The Kolsai Koldery State National Natural Park is situated on the northern slope of the Kungey Alatau mountains range. The park was established according to the Decree No. 88 of the Government of the Republic of Kazakhstan dated February 7, 2007. The most northern part of the park is the Chilik River, while the southern border is the border with Kyrgyzstan passing along the Kungei Alatau range. The greatest part of the park is situated on the territory of Kyrgyzstan, and only the eastern part of the northern slope of the ridge belongs to Kazakhstan. The relief of the park and adjacentareas is mostly mountainous one. Dry
The Western Bieszczady Mountains, the westernmost range of the North Eastern Carpathians, are the mountains of medium height with Tarnica as their highest mountain of 1,348 m above sea level (Fig. 1). They are situated in the fl ysch outer Carpathians. The bedrock is mainly com- posed of Krosno and inoceramus sandstones and menilite layers. The ridges are most often built of sandstones while schists, very susceptible to weathering, prevail in valleys. Such a structure resulted in so called lattice system of
Termite mounds are well known to host a suite of unique plants compared to the surrounding savanna matrix. However, most studies testing the significance of mounds for ecosystem heterogeneity have been conducted at single sites. Mound effects on savanna heterogeneity across varying landscapes are less well understood, and how effects might vary across geological types is as yet unknown. In addition, the effect of mound size on savanna herbaceous vegetation has not been previously tested. We studied the effects of termite mounds on vegetation spatial heterogeneity across two geologies (granite and basalt) in Zimbabwe’s GonarezhouNationalPark, including effects of mound size and the spatial extent of termite influence. Herbaceous vegetation was sampled on mounds and in savanna matrix plots, as well as along distance transects away from mounds. Soil nutrients on mounds and in the savanna matrix were also compared between geologies. Large mounds had higher soil nutrients compared to the savanna matrix on granite, but not on basalt, with mounds therefore acting as nutrient hot-spots on nutrient-poor granite only. Large and medium sized mounds hosted compositionally different grass species to the savanna matrix on granite, but not on basalt. Large mounds on granite also had significantly lower grass and forb species richness compared to the savanna matrix. However, small mounds on granite, as well as all mound size categories on basalt, did not have an effect on grass and forb species richness or assemblage composition, an observation that is attributed to a lack of difference in soil nutrients between mounds and the savanna matrix here. Our study shows that the significance of termite mounds to ecosystem spatial heterogeneity is highly influenced by geology and mound size. Mound effects on herbaceous plant species heterogeneity are more pronounced in dystrophic geologies, but this is dependent on mound size. Future studies on the significance of termite mounds for vegetation heterogeneity should take cognisance of landscape context, such as geology, and mound size when seeking to understand the contribution of termite mounds to ecosystem structure and function.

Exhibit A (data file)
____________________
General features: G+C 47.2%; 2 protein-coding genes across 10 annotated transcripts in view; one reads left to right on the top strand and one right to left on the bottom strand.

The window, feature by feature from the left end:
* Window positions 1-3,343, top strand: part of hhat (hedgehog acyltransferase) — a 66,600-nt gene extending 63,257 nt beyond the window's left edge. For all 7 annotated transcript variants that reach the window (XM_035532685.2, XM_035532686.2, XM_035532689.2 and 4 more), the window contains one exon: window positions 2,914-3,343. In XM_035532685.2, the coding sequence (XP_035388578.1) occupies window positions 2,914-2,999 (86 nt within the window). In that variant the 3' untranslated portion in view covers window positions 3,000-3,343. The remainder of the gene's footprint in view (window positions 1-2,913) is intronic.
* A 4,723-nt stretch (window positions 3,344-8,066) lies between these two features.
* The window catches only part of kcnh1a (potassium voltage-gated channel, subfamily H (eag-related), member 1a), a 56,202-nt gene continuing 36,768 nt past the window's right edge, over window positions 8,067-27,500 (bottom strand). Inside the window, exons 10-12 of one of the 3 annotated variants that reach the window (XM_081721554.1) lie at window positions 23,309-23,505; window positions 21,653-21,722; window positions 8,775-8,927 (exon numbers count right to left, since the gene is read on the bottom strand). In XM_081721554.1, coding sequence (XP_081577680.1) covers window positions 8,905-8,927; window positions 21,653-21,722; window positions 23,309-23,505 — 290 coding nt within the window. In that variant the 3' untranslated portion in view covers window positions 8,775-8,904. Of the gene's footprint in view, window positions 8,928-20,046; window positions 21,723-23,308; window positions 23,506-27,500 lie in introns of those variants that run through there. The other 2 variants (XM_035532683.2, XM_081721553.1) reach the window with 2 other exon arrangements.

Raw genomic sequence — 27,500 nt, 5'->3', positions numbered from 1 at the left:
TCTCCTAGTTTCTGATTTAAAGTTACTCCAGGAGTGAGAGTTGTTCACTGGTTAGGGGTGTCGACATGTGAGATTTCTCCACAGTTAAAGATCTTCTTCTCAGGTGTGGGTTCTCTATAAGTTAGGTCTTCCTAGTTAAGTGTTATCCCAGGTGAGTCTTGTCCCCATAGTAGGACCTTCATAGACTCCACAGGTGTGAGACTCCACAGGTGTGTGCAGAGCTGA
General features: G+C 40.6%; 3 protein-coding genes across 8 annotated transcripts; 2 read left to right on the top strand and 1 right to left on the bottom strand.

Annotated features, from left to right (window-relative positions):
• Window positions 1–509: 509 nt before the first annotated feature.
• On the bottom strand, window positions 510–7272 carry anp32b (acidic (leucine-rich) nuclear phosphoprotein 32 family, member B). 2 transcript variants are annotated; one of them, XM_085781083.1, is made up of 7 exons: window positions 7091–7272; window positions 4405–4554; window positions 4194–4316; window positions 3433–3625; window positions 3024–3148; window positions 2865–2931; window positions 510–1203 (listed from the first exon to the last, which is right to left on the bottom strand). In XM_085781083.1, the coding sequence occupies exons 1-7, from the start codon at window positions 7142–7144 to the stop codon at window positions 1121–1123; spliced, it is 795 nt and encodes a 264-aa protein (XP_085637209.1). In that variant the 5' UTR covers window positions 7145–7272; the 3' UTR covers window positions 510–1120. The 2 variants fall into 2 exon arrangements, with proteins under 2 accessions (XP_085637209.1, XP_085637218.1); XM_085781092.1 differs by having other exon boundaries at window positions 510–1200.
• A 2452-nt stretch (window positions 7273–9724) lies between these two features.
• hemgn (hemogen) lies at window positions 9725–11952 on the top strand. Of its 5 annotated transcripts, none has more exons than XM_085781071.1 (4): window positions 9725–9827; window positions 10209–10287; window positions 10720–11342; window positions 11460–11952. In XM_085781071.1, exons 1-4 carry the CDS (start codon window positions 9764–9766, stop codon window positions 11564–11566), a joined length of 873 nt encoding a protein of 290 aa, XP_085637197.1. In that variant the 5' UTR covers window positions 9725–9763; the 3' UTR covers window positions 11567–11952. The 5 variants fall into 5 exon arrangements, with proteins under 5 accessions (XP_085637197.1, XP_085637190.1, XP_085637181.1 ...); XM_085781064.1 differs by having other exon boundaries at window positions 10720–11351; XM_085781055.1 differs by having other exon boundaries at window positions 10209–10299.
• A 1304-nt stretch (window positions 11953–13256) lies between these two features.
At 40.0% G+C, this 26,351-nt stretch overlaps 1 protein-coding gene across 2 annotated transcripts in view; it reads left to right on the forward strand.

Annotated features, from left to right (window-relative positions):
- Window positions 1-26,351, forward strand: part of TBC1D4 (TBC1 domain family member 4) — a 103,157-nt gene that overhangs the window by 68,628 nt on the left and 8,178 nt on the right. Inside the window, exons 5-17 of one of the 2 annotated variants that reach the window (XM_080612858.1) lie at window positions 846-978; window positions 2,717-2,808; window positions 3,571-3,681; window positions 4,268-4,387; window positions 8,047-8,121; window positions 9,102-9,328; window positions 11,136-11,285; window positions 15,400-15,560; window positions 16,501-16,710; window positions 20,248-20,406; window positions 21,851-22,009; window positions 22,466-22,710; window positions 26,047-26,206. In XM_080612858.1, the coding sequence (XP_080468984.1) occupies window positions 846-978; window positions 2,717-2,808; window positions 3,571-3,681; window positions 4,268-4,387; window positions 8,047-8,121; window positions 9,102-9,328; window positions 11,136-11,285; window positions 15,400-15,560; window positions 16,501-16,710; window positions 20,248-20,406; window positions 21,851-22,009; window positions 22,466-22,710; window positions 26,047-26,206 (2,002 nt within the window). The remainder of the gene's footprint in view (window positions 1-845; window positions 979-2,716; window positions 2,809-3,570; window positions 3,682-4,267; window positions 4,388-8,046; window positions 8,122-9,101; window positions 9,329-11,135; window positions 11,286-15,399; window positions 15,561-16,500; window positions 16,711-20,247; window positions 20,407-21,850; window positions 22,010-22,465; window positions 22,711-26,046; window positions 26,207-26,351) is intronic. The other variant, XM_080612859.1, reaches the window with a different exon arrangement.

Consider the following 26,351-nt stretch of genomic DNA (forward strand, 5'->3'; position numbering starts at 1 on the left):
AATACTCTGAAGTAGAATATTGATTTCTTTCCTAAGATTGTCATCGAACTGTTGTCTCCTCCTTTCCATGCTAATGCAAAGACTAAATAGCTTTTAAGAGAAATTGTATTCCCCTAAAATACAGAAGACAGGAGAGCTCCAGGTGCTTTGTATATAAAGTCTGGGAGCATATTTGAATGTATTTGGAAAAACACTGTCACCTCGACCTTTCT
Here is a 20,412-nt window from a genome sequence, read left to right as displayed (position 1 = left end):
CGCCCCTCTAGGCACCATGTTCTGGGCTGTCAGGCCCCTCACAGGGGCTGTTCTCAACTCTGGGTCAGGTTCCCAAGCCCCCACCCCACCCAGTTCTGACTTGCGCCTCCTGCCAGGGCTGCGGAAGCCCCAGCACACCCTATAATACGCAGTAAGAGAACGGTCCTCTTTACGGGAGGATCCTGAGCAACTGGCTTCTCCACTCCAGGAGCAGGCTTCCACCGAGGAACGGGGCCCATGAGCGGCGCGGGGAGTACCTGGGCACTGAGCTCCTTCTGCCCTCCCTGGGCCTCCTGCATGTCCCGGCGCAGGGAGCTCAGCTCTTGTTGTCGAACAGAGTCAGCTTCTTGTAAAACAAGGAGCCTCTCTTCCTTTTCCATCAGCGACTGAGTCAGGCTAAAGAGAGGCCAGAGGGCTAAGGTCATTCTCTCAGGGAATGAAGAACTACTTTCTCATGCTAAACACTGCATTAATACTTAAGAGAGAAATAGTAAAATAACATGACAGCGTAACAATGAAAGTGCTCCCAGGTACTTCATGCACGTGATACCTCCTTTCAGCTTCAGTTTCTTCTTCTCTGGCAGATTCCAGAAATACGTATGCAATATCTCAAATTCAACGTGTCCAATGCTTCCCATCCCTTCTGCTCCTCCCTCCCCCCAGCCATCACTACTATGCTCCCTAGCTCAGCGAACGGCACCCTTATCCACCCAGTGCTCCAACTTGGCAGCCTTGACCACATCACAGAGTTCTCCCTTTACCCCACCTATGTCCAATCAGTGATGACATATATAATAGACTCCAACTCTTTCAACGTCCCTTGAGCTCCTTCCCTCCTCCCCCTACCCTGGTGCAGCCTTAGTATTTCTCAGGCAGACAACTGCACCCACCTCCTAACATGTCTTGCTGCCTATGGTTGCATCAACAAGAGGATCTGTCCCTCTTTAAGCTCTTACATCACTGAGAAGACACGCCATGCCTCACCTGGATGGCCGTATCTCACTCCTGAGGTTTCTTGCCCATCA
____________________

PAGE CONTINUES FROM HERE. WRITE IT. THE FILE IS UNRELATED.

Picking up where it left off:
MATERIAL AND METHODS Study area
The study area includes two phytocenoses of the Mixed Ombrophylous Forest (MOF), typical and exclusive formation of the Southern Brazil highlands, with representation of tropical and temperate floras, with dominance of Araucaria angustifolia (Bertol.) Kuntze (RODERJAN et al., 2002). The study was conducted in the Iguaçu NationalPark (ParNa Iguaçu), a federal conservation unit of integral protection (RYLANDS; BRANDON, 2005). ParNa Iguaçu covers 185,262.50 ha, according to the Brazilian Institute of Environment and Natural Resources (IBAMA, 1999), forming one of the main areas with native vegetation in the state of Paraná. With the exception of the Brazilian Serra do Mar, it represents, together with the São Joaquim NationalPark, SC, the last remaining of the original Atlantic Forest with core bigger than 50,000 ha, being the only fragment with areas 12 km far from the edge (RIBEIRO et al., 2009).
Habitat degradation and fragmentation are eating deep into conservation areas and this is a serious threat to species diversity and abundance. Species like the antelopes have a sedentary and docile nature which makes them highly vulnerable to habitat degradation or human intrusion. The effect be- comes complex as the remaining flora and fauna communities can be signifi- cantly impacted by changes in ecosystem structure and function. Populationdensity, diversity and abundance of fauna species will either increase or de- crease over time depending on the quality of the environment/habitat and the level of human interference or disturbance. Hence an updated checklist of species diversity and abundance is necessary to enable management and other stakeholders make pragmatic plans and policy towards sustainable species conservation. With the aid of a Global Positioning System (GPS), a 5 km transect was established per site and censured for Antelope species using the King Census method of enumeration. Descriptive statistics and ANOVA was used to analyze the data. Seven (7) species of Antelopes were recorded. Kobs ( Kobus kob ) were the most abundant (2019), while Reedbuck ( Redunca re- dunca ) was the least abundant with twenty-five (25) individuals. Kob is the most observed species in Oli Complex with 24.13%, ranking about 50% of kob in proportion. This was followed by roan antelope ( Hippotragus equi- nus ), and Red Flanked duiker, 4.02% and 3.63% respectively. Kobs had the highest density of 40.38 per square km followed by roan antelope (3.32) and RF duiker (2.36). Relative density followed a similar trend. The least encoun- ter rate was observed in Sylvicapra grimmia (0.02) and increse further to Hippotragus equinus (0.4), Redunca redunca (0.06) and Alcelaphus busela- phus (0.09) respectively. It was low amongst Tragelaphus scriptus (0.2), and How to cite this paper: Oladipo, O.S.,